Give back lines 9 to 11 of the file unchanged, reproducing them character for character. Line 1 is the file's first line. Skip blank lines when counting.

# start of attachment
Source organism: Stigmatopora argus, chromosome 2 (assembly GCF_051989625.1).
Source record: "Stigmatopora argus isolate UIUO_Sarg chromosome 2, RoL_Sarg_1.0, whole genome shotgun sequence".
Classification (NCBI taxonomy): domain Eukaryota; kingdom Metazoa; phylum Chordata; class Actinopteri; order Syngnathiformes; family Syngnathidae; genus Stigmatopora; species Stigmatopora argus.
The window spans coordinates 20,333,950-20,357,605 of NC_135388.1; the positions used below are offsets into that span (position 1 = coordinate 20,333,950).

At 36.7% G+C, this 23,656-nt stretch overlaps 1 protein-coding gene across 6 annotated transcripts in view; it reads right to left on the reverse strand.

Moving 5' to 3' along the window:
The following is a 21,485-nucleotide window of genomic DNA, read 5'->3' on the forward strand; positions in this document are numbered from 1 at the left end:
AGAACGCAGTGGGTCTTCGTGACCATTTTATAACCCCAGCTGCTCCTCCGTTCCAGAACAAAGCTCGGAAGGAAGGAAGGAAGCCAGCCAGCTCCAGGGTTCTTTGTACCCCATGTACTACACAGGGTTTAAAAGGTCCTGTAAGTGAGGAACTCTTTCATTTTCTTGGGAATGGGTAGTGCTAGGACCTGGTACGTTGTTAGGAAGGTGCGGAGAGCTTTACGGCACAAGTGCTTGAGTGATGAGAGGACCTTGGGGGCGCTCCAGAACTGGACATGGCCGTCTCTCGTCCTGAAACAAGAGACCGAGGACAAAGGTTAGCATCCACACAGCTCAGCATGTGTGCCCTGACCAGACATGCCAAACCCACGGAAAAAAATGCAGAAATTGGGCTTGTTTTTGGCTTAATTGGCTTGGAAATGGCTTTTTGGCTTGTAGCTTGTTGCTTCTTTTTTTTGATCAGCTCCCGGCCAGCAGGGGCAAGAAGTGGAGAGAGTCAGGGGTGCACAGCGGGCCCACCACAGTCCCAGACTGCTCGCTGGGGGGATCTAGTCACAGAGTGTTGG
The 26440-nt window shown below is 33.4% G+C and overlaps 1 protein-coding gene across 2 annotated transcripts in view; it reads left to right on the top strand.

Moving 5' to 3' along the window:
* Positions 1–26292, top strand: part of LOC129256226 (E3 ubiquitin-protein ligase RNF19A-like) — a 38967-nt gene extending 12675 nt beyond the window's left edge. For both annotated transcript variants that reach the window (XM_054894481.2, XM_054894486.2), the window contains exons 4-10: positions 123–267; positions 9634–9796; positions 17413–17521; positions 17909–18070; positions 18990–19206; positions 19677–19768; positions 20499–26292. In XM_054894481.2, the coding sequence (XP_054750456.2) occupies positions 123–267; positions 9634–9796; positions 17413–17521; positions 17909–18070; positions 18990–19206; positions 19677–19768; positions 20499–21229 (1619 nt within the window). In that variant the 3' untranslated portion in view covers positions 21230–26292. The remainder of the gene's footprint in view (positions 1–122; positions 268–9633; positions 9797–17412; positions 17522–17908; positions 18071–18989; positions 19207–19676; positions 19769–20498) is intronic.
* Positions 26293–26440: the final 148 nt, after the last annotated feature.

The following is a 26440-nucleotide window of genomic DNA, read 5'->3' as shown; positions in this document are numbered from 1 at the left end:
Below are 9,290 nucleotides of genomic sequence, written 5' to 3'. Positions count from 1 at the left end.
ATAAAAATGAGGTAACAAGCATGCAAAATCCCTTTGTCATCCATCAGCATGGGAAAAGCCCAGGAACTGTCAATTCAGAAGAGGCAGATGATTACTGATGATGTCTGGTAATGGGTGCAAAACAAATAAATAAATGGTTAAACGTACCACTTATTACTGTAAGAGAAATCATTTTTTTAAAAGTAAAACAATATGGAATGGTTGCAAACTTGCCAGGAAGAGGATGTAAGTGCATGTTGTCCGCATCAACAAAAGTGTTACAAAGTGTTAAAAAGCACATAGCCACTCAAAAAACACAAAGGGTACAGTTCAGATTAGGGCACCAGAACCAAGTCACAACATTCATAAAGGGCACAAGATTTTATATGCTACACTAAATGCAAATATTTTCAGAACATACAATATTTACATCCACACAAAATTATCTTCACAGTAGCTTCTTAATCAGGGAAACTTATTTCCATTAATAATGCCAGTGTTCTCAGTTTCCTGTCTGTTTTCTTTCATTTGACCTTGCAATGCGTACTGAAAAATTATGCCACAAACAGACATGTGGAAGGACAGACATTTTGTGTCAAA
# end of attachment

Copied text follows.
The 26440-nt window shown below is 33.4% G+C and overlaps 1 protein-coding gene across 2 annotated transcripts in view; it reads left to right on the top strand.

Moving 5' to 3' along the window:
* Positions 1–26292, top strand: part of LOC129256226 (E3 ubiquitin-protein ligase RNF19A-like) — a 38967-nt gene extending 12675 nt beyond the window's left edge. For both annotated transcript variants that reach the window (XM_054894481.2, XM_054894486.2), the window contains exons 4-10: positions 123–267; positions 9634–9796; positions 17413–17521; positions 17909–18070; positions 18990–19206; positions 19677–19768; positions 20499–26292. In XM_054894481.2, the coding sequence (XP_054750456.2) occupies positions 123–267; positions 9634–9796; positions 17413–17521; positions 17909–18070; positions 18990–19206; positions 19677–19768; positions 20499–21229 (1619 nt within the window). In that variant the 3' untranslated portion in view covers positions 21230–26292. The remainder of the gene's footprint in view (positions 1–122; positions 268–9633; positions 9797–17412; positions 17522–17908; positions 18071–18989; positions 19207–19676; positions 19769–20498) is intronic.